This week our statistician analyses how and when Arsenal's most prolific players score their goals.
Arsenal failed to score in the league for the first time this season last weekend, having been the only team to score in each of the first 10 games of the Premier League campaign.
The defeat at Old Trafford also brought an end to a 15-game unbeaten run on the road, and was the first away match Arsenal failed to score in since the goalless draw at Villa Park on November 24, 2012 – a run of 26 matches.
Arsenal have had 10 different scorers in the Premier League this season, no other side has had more. In all competitions so far, 13 different players have got on the scoresheet, scoring 34 goals between them from 19 matches.
There are now 11 players in the current squad with 10 or more career Arsenal goals to their name. Here we analyse when these 11 goalscorers tend to find the net, and what impact their goals have on the game.
WHEN GOALS ARE SCORED
Twenty-one first-team squad players have scored at least one goal. Of these 21, 11 of them have reached double figures, and these are the players we will focus on here.
Only two of the 11 (Olivier Giroud and Abou Diaby) have scored more first-half goals than second half. Thirteen (52 per cent) of Giroud's 25 goals have come before the interval, while 11 (58 per cent) of Diaby's 19 goals have been scored in the opening half. In fact those 11 goals were all scored in the first half-hour. A random anomaly is that four (nearly a quarter) of Diaby's goals been scored in the 18th minute.
But generally in football, more goals are scored in the second half of games, so most players' stats reflect this, and none more so than man of the moment Aaron Ramsey.
A whopping 91 per cent of his goals (all but two) have come after the break, and 77 per cent (17 in total) of Ramsey's goals have been scored in the last half hour of games. His average goal time is 67.09 minutes, compared to 37.79 for Diaby for example.
Mikel Arteta also favours second-half goals, with 77 per cent of his 13 goals coming after the break, and none of his goals arriving in the first 25 minutes.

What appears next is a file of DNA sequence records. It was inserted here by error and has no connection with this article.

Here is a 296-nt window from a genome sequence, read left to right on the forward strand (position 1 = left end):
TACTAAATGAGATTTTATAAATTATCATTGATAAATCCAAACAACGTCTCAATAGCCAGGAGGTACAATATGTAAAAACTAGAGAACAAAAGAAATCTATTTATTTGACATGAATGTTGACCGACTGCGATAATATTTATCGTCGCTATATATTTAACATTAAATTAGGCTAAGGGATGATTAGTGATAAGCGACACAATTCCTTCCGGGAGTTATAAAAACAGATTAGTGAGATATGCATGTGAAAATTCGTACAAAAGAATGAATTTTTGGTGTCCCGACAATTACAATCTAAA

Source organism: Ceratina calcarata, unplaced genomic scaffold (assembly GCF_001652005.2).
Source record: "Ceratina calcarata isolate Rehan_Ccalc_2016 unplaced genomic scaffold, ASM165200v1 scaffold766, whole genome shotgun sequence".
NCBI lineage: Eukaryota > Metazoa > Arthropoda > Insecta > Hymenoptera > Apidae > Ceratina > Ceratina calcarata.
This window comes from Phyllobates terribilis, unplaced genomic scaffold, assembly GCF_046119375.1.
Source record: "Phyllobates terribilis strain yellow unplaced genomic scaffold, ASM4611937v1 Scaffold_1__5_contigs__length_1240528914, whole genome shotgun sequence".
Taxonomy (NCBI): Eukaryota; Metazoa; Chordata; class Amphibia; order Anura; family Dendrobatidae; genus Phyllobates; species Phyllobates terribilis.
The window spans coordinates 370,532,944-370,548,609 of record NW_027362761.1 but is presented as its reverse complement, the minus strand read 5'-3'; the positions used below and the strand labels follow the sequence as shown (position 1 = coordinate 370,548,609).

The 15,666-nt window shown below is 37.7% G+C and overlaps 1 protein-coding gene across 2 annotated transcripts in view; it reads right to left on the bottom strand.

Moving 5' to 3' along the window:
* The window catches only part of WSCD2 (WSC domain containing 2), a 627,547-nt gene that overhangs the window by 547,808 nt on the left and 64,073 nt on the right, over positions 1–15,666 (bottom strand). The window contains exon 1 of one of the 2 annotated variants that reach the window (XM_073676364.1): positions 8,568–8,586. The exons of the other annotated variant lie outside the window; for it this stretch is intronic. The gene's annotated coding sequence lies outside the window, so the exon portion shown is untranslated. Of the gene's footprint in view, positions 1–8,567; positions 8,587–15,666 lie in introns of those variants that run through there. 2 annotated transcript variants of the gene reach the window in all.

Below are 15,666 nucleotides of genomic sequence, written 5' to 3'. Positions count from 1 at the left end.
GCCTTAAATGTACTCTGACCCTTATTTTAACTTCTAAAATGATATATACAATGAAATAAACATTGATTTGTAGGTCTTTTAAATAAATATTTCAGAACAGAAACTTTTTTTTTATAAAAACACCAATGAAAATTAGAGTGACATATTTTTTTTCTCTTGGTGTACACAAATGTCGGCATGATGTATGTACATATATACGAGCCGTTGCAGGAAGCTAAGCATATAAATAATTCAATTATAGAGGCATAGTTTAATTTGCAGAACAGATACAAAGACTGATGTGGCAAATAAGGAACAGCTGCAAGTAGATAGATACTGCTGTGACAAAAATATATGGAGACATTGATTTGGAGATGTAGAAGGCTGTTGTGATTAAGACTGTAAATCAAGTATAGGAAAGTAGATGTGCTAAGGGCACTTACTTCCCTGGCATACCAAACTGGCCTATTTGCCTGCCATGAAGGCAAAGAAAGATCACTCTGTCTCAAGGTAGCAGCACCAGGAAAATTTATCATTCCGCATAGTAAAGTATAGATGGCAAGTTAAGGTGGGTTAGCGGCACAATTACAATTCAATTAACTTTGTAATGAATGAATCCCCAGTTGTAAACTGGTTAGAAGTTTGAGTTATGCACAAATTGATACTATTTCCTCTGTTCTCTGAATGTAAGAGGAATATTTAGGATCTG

The kings of the late, late goals however are Nicklas Bendtner and Tomas Rosicky. Bendtner has scored 11 (24 per cent) of his total goals in the final five minutes, including three late winners. Rosicky himself has six goals in the final five minutes, which represents 27 per cent of all his goals.
Looking purely at the 90th minute (and injury time), Walcott leads the way with five goals. He also has the most first-minute strikes in the squad (three) so overall 12.5 per cent of his total have come in either the first or last minute of the match.
Walcott's average goal time is 51.44 minutes. For context, Thierry Henry scored 228 goals for Arsenal, and on average they arrived 49.75 minutes into the game. Twenty-one (nine per cent) of his goals came in the final five minutes of games.
Note: Included in Theo Walcott's 14 goals between 76-90+ is one goal in extra-time (marked in dark grey).
Current leading scorers *with 10 goals or more
More important than when players score is the impact that their goals have upon games.
Arsenal have broken the deadlock in 15 out of 19 games so far this season, and won 14 (93 per cent) of those matches. So it's evident that scoring the first goal of the game is a massive advantage.
Lukas Podolski has also struck a high proportion of equalisers - three out of his 18 overall goals (17 per cent)
Walcott has more 'first goals' than anyone else in the squad (17) though that's not surprising as he is the top scorer overall. So looking at first goals as a ratio of players' totals, it's Arteta who comes out on top. Nearly half of his Arsenal goals (six out of 13) have broken the deadlock, including his only goal so far this season (at Crystal Palace).
Diaby also has more than his fair share of 'first goals'. The midfielder has opened the scoring eight times, which is 42 per cent of his total.
This is not to belittle the efforts of those players who tend to grab their goals later though, as these strikes are often equalisers or winners. When it comes to scoring equalisers, it's Thomas Vermaelen who sets the standard. The skipper has scored four equalising goals, from 15 overall, which represents 27 per cent of his total. His most recent goal was an equaliser - in the 88th minute of last season's Capital One Cup game at Bradford, to take the tie to extra time.
Lukas Podolski has also struck a high proportion of equalisers - three out of his 18 overall goals (17 per cent).